Environment officials and the city's two power utilities have been spared from having to surrender information used to justify this year's tariff increases after lawmakers last night voted down a motion seeking to invoke their power and privileges to obtain the firms' books and documents.
Lawmakers who supported the motion said that without invoking the power to force disclosure the truth behind the tariff increases might never be fully understood, including whether the government carried out its due diligence study.
Those opposed to the move said it would hurt investor confidence and interfere with CLP Power and Hongkong Electric's business operations by pressing them to surrender sensitive information such as capital expenditure forecasts - which affect their permissible tariffs - and development plan details. The motion was shot down by lawmakers from the functional constituencies, even though it won support from the geographical constituency legislators.
An amended motion, tabled by Liberal Party legislator Vincent Fang Kang, to impose restrictions on disclosing sensitive commercial information when exercising the lawmakers' power, was also voted down.
CLP Power provoked public outrage after proposing a 9.2 per cent tariff rise for this year. Bowing to public pressure, it reduced that to 7.4 per cent and later to 4.7 per cent. Hongkong Electric also cut its original proposed increase, from 8 to 6.3 per cent.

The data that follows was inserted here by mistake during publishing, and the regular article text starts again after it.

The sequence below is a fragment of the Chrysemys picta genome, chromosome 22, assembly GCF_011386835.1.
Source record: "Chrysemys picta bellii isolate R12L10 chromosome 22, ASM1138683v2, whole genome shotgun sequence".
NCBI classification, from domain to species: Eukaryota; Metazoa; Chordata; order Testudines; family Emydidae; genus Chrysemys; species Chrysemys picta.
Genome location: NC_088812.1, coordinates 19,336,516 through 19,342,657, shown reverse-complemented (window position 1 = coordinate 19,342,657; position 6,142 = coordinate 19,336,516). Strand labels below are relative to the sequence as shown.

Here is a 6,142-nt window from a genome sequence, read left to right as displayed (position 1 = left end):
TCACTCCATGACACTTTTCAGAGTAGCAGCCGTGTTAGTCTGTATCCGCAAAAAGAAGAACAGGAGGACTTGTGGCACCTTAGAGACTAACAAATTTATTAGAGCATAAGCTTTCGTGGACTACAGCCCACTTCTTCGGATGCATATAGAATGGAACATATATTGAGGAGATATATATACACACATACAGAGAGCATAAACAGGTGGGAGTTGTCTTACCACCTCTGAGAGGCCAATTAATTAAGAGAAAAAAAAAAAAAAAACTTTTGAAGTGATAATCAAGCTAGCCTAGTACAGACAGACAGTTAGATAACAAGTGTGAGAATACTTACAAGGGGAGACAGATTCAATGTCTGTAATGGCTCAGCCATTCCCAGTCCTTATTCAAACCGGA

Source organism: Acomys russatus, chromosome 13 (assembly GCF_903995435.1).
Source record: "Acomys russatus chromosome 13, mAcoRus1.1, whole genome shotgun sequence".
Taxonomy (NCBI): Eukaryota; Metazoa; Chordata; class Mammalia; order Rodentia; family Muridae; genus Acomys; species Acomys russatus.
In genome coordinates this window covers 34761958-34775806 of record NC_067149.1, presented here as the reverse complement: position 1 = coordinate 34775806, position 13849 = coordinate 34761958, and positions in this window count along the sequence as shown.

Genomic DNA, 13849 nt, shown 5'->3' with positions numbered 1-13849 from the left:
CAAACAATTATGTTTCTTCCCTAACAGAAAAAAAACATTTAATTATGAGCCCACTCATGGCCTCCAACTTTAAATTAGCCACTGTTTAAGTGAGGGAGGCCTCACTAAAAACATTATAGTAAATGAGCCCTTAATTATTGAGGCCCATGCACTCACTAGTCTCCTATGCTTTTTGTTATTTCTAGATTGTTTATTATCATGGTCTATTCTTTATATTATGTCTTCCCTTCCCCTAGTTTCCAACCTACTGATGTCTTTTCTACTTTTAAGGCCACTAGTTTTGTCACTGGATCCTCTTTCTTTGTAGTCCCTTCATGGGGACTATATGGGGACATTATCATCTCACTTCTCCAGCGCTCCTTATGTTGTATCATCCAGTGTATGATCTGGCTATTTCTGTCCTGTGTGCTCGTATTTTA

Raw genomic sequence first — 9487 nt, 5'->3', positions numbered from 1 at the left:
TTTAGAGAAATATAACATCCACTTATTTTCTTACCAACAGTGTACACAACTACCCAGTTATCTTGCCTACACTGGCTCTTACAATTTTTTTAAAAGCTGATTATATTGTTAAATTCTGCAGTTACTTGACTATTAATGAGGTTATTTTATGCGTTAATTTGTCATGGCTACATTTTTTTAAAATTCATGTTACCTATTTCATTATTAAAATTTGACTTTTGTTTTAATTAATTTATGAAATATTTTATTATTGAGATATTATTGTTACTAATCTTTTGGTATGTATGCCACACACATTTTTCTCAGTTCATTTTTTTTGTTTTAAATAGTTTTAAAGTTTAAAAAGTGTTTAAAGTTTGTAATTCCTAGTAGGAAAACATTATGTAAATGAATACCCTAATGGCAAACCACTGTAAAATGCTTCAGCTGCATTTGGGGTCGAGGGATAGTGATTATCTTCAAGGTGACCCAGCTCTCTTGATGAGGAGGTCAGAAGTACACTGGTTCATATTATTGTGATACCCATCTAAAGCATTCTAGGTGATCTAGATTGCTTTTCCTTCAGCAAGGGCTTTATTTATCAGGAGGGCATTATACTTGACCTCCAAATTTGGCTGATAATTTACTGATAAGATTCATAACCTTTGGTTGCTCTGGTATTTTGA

The row was further escalated after Chief Executive Donald Tsang Yam-kuen opposed the tariff rise on his Facebook page, a comment that was 'liked' by almost 6,000 people.
Secretary for the Environment Edward Yau Tang-wah, apparently relieved after the two motions were voted down, questioned whether they had been necessary or helpful.
'What message will it send to Hong Kong business and investors when there is another channel for getting what is being asked for?'
Yau said CLP Power and Hongkong Electric had already tabled 50 pages of information, partly classified confidential, before the Economic Development Panel, to assist lawmakers seeking to understand the tariff review. A closed meeting was held on Tuesday with the two firms.
His position was supported by lawmakers from the Democratic Alliance for the Betterment and Progress of Hong Kong, who found the tabled information useful and believed the existing channels for obtaining information were sufficient for now.
Democrat lawmaker Fred Li Wah-ming said: 'The two power firms are no ordinary business entities. They are public utilities.' He said officials and the firms were reluctant to offer more information until the lawmakers threatened to invoke the power.
Civic Party lawmaker Ronny Tong Ka-wah supported the motion, saying the information tabled by the firms was not sufficient.
Greenpeace said it regretted that the motion had been voted down, saying power demand forecasts were needed to assess whether the firms made excessive capital investments.
Under the regulations, CLP and Hongkong Electric can earn at most a return of this percentage on their net fixed assets value